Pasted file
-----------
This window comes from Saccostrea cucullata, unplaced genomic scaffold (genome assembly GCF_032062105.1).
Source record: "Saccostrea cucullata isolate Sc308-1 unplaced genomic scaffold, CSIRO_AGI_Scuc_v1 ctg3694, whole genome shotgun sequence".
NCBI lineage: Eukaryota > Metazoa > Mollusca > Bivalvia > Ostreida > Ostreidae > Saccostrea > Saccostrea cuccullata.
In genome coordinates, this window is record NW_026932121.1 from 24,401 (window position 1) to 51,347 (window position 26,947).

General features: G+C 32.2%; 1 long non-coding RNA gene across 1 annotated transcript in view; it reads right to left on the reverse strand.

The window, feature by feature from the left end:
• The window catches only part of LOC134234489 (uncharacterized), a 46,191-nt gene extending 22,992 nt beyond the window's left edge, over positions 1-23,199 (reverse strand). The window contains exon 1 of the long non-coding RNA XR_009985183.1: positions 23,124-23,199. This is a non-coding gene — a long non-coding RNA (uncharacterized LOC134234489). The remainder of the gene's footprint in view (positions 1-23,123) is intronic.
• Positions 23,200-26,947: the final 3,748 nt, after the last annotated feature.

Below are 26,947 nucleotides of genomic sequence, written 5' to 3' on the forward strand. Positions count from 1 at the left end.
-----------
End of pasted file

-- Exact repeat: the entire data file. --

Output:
This window comes from Saccostrea cucullata, unplaced genomic scaffold (genome assembly GCF_032062105.1).
Source record: "Saccostrea cucullata isolate Sc308-1 unplaced genomic scaffold, CSIRO_AGI_Scuc_v1 ctg3694, whole genome shotgun sequence".
NCBI lineage: Eukaryota > Metazoa > Mollusca > Bivalvia > Ostreida > Ostreidae > Saccostrea > Saccostrea cuccullata.
In genome coordinates, this window is record NW_026932121.1 from 24,401 (window position 1) to 51,347 (window position 26,947).

General features: G+C 32.2%; 1 long non-coding RNA gene across 1 annotated transcript in view; it reads right to left on the reverse strand.

The window, feature by feature from the left end:
• The window catches only part of LOC134234489 (uncharacterized), a 46,191-nt gene extending 22,992 nt beyond the window's left edge, over positions 1-23,199 (reverse strand). The window contains exon 1 of the long non-coding RNA XR_009985183.1: positions 23,124-23,199. This is a non-coding gene — a long non-coding RNA (uncharacterized LOC134234489). The remainder of the gene's footprint in view (positions 1-23,123) is intronic.
• Positions 23,200-26,947: the final 3,748 nt, after the last annotated feature.

Below are 26,947 nucleotides of genomic sequence, written 5' to 3' on the forward strand. Positions count from 1 at the left end.